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Incidental damages include, among other things, reasonable expenses for inspecting and transporting the vehicle (e.g., towing expenses), costs to cover alternate transportation (e.g., rental car fees), and hotel expenses, if any. Monetary consequential damages include the value of lost use generally.
A leasing consumer is entitled to a refund of:
Because it is the manufacturer that is responsible for the vehicle, the leasing must recover from the manufacturer, not the lessor. The lessor also may recover from the manufacturer. Remedies available to the lessor are described at G.S. 20351.3(b)(2).
The statute defines a reasonable allowance for use as that amount directly attributable to use by the consumer prior to his first report of the defect to the manufacturer, its agent, or its authorized dealer, and during any subsequent period when the vehicle is not out of service because of repair. Reasonable allowance is presumed to be the cash price of the vehicle multiplied by a fraction having as its denominator 100,000 miles and its numerator the number of miles on the vehicle attributed to the consumer. For example, if the cash price of the vehicle was $20,000 and the purchaser or leasing consumer had driven the car 10,000 miles before getting a refund, the owner would be entitled to the full refund, less $20,000 (10,000/100,000), or $2,000.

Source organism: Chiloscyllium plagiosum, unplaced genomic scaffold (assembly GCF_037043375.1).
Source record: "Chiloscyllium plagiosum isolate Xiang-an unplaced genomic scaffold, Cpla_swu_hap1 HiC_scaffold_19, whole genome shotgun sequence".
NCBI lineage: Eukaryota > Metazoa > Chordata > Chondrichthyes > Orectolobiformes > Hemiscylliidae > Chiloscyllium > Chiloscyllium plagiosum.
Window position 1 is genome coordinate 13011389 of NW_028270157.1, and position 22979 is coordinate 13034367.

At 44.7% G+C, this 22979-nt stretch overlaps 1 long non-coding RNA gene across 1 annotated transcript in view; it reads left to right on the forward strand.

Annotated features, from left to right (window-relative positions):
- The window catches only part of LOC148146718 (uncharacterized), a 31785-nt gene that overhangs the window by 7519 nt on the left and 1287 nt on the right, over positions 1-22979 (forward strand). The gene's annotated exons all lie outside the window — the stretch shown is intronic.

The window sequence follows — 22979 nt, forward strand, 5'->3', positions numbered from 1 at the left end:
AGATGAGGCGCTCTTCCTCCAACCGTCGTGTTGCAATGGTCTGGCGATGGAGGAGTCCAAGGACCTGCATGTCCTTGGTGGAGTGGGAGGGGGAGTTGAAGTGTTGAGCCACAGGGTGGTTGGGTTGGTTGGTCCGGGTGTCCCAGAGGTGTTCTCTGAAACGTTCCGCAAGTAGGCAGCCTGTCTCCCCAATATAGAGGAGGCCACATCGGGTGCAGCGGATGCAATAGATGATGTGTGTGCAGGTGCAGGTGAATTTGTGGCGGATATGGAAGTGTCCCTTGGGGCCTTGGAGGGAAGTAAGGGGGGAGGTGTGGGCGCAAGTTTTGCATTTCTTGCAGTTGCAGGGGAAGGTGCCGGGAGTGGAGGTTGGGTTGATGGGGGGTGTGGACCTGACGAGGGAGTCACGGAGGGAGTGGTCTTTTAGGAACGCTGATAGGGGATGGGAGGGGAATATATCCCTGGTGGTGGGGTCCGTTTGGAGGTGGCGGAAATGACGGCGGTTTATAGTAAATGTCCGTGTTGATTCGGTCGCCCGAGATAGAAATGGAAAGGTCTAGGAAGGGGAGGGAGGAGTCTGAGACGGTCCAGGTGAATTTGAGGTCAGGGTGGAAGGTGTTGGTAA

This article is intended to be helpful and informative. But even common legal matters can become complex and stressful. A qualified lemon lawyer can address your particular legal needs, explain the law, and represent you in court. Take the first step now and contact a local lemon attorney to discuss your specific legal situation.